Elon Musk's Partner Grimes Carried a Sword at the Met Gala: The Story Behind It

Experimental musician Grimes showed up to the Met Gala in New York City on Monday night carrying a head-turning accessory: A large, medieval-looking sword.

The sword has more of a story behind it than most accessories. It was made by MSCHF, the Brooklyn-based art collective who made headlines earlier this year with "Satan Shoes"—the notorious sneaker collaboration with rapper/singer Lil Nas X that featured a bronze pentagram and an inverted cross containing a drop of actual human blood.

On top of that, the sword was forged from a melted-down semi-automatic rifle.

Grimes
Grimes attends the 2021 Met Gala celebrating the opening of the "In America: A Lexicon of Fashion" exhibition at the Metropolitan Museum of Art on September 13, 2021, in New York City. The singer carried a sword fashioned out of a semi-automatic rifle. getty

"Turning a gun into a sword is side-cycling, where the output is just as desirable, but no longer deleterious to society," MSCHF Chief Revenue Officer Daniel Greenberg told Newsweek via email. He added that "by turning guns into swords we are essentially preserving the symbolism of the object but making it significantly less deadly (and way more rad)."

At the very least, the swords should prove to be less controversial than the "Satan Shoes," which, along with angering conservatives, prompted a lawsuit from Nike since a line of their shoes were used without permission to make the limited-edition sneakers.

The MSCHF weapon completed a look for Grimes that featured numerous space-age chrome accessories, including a metal face mask, a crystal ring designed to resemble a space capsule and an anti-gravity ponytail.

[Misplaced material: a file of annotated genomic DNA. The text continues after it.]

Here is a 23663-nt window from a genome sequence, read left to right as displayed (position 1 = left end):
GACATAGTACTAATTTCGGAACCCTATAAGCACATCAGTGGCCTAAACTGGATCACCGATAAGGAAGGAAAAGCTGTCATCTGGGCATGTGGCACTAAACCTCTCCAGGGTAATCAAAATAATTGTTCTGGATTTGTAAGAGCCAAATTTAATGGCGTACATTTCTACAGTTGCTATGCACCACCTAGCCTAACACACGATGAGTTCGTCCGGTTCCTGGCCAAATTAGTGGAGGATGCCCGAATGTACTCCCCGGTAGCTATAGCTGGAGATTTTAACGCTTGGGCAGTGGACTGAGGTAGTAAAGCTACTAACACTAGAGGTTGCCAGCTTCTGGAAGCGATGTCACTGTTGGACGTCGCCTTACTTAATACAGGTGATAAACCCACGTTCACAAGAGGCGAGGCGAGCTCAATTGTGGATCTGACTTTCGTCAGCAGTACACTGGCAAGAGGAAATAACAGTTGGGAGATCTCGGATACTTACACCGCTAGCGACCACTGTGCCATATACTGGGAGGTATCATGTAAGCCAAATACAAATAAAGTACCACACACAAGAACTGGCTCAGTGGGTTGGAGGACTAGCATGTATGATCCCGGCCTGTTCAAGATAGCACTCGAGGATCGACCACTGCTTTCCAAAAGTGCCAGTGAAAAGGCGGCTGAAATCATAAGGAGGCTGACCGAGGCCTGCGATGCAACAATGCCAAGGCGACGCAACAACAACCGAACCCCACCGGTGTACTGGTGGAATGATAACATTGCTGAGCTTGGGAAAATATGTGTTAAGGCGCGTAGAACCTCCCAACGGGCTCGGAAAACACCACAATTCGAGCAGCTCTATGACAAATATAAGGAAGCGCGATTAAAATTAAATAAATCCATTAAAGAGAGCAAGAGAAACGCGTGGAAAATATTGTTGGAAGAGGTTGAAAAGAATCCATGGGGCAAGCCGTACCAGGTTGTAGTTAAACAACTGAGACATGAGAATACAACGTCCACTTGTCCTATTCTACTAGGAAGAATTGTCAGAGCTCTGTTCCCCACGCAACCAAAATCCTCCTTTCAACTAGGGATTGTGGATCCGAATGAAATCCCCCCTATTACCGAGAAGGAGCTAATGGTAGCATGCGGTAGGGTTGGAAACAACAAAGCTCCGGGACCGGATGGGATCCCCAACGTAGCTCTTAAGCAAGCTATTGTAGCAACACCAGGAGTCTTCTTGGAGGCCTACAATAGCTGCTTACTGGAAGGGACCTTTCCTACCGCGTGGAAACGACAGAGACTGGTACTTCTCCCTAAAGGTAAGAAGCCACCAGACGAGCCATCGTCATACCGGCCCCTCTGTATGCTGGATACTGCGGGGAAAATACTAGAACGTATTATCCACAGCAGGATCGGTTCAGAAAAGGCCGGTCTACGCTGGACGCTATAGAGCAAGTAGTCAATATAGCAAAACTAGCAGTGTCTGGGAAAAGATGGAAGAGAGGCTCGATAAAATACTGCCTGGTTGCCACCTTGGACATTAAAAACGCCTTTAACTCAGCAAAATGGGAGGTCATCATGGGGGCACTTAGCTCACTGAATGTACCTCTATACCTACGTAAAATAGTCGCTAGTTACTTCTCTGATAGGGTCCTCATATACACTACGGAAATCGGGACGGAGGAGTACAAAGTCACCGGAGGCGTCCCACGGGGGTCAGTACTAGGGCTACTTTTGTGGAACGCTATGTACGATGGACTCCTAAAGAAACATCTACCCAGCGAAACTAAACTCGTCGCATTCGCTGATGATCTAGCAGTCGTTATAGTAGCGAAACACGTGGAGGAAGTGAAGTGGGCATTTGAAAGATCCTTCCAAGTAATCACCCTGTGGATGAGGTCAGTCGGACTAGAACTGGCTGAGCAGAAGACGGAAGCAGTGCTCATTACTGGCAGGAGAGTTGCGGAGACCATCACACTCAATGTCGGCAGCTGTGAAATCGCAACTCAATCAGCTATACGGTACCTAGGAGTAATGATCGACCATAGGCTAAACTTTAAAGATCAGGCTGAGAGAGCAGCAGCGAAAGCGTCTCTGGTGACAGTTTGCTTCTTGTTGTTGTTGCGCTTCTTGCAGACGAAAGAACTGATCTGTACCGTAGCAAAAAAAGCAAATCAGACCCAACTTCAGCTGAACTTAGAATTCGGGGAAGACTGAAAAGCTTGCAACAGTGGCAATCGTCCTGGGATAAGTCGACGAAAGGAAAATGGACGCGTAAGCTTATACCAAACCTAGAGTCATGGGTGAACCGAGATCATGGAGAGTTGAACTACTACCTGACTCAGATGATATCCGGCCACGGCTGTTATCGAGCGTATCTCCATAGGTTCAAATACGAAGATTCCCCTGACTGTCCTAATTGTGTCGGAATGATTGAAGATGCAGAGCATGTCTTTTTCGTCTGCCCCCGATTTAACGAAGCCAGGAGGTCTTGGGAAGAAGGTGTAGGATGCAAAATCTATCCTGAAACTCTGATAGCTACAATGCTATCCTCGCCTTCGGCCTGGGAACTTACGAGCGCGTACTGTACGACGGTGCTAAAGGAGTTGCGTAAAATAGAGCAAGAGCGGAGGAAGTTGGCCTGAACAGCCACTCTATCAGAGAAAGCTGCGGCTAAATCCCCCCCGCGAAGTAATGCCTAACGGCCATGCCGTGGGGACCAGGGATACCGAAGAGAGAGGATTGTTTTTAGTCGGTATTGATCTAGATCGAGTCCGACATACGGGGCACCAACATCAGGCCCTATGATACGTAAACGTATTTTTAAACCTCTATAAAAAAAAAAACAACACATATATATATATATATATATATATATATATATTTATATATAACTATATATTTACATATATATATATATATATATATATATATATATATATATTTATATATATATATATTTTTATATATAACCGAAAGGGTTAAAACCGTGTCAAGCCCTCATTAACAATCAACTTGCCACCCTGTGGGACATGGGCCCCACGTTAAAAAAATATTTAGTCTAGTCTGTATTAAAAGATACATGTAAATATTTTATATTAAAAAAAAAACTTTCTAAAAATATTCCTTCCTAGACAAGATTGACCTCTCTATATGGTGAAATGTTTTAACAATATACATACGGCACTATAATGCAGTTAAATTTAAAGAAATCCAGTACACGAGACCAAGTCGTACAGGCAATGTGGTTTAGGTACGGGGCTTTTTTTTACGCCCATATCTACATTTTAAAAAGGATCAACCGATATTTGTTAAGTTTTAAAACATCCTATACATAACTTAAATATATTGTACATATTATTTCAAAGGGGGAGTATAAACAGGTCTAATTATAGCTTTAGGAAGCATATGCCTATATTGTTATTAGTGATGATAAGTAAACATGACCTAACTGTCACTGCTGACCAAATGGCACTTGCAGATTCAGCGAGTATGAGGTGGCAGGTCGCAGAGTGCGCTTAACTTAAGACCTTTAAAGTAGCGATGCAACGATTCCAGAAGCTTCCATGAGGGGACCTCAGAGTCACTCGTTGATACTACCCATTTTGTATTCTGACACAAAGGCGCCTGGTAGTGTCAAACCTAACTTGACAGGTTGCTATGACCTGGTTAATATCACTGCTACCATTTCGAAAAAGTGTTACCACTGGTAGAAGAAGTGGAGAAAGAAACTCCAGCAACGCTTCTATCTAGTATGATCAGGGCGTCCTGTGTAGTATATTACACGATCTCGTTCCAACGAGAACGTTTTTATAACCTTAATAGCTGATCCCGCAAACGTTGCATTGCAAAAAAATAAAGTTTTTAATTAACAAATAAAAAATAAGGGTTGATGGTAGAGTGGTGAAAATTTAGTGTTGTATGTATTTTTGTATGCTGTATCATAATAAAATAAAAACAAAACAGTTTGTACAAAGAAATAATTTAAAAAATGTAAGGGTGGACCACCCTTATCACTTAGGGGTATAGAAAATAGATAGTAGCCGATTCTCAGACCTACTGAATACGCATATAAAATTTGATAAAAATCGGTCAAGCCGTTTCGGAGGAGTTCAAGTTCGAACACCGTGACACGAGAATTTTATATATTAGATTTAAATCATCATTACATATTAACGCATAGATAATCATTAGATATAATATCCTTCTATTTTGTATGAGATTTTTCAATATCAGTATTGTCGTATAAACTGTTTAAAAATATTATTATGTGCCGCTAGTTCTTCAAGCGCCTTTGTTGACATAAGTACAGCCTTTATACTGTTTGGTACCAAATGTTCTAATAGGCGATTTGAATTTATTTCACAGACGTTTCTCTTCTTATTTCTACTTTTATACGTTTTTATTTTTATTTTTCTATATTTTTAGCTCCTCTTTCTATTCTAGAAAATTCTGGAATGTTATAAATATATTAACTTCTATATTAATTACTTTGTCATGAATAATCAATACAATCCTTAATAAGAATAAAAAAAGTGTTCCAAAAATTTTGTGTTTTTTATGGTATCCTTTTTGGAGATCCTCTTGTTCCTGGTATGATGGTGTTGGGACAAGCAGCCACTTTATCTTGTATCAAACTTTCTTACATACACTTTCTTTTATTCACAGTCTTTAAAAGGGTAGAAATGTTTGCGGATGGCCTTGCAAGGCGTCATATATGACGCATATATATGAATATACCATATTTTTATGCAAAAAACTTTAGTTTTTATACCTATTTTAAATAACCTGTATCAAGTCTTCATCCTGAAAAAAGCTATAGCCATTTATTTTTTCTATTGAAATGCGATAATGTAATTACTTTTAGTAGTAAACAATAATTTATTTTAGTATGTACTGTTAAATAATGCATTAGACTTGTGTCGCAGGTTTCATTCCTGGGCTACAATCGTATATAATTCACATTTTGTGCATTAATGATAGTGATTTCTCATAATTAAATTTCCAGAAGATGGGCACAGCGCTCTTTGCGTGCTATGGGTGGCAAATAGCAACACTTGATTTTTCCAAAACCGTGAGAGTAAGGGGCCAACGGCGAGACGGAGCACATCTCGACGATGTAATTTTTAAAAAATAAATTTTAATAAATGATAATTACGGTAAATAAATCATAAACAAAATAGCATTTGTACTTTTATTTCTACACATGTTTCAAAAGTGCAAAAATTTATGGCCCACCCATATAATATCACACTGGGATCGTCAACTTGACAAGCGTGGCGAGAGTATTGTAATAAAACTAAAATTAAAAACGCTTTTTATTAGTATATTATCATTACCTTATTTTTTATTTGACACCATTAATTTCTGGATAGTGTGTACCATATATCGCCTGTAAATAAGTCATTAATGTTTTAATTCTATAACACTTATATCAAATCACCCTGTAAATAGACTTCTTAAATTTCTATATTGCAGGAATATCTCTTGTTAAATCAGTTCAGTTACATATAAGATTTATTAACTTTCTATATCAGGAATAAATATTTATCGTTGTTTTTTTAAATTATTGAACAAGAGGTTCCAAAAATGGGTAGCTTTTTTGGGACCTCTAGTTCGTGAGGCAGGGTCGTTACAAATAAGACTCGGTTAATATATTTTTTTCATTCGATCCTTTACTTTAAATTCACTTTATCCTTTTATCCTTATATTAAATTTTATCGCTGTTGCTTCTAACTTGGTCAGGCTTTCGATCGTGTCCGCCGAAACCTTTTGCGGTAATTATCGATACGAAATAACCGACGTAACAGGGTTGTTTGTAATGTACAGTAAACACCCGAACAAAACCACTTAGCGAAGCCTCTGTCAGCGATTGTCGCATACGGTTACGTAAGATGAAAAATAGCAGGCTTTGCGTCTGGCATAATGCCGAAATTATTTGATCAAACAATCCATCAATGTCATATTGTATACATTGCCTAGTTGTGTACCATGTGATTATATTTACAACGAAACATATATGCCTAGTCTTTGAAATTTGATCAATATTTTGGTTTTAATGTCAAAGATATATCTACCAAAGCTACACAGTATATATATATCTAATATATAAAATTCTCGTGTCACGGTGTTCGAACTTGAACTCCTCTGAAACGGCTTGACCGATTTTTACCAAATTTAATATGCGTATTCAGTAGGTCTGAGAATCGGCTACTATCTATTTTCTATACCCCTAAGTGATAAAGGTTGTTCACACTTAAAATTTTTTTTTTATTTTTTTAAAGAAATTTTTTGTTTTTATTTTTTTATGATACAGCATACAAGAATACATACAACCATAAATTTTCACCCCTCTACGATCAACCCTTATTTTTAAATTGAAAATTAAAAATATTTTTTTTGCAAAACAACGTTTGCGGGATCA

Lil Nas X also appeared at the Met Gala wearing an armor theme, though his was gold and featured an oversized cape. The gala was held in celebration of the Costume Institute's newest exhibition, "In America: A Lexicon of Fashion," which opens to the public in the Anna Wintour Costume Center on September 18th. The theme was American style, which guests took on with various interpretations.

Grimes, the partner of the futuristic-minded Tesla CEO Elon Musk, told Vogue her outfit was inspired by the novel Dune, since its author (Frank Herbert) was American, as well as its upcoming film adaptation.

She said to Vogue that she and her stylist, Turner, "were working with the Dune movie people" for her to be "an influencer or something" to promote the film, but no official contracts were signed before the gala. Thus, her look was dubbed "Dune-esque."

The sword by MSCHF was made from a melted-down AR-15 rifle. It is part of the group's gun buyback project "Guns2Swords," which creates swords from destroyed firearms.

Anyone wanting their own MSCHF sword can send in a gun to the company, and they will melt it down and design it into a saber. MSCHF also offers the option of buying $5,000 swords made from guns.

Customers who opt to send in a gun is responsible for complying to local shipping regulations. As Greenberg noted, "We deal with the swords, you deal with the guns."

Interested parties will have to act fast, as MSCHF to closing the gun buyback portal at the end of the week.

"Because every case gets handled individually, our actual buyback and sword-making process will continue for a while after that, but we won't be taking new gun trade-in requests, only fielding ones that we already have," Greenberg told Newsweek.

Grimes' Met Gala sword is based on European sword from the 1400s that's actually in the Met's collection. She told Vogue that it was cast from Colt AR-15A3 by MSCHF, "who are getting people's [guns] who don't want to have their automatic rifles anymore, and are melting them down and making them perfect replicas of medieval swords, which I think is just so cool—I think it's a beautiful thing."

"Each sword is etched with the model name of the specific gun that went into it, but the swords produced through Guns2Swords are made to that same overall formal template that Grimes carried," Greenberg said.

Update (09/14/21, 5:55 p.m.): This story has been updated to include comments from MSCHF CRO Daniel Greenberg.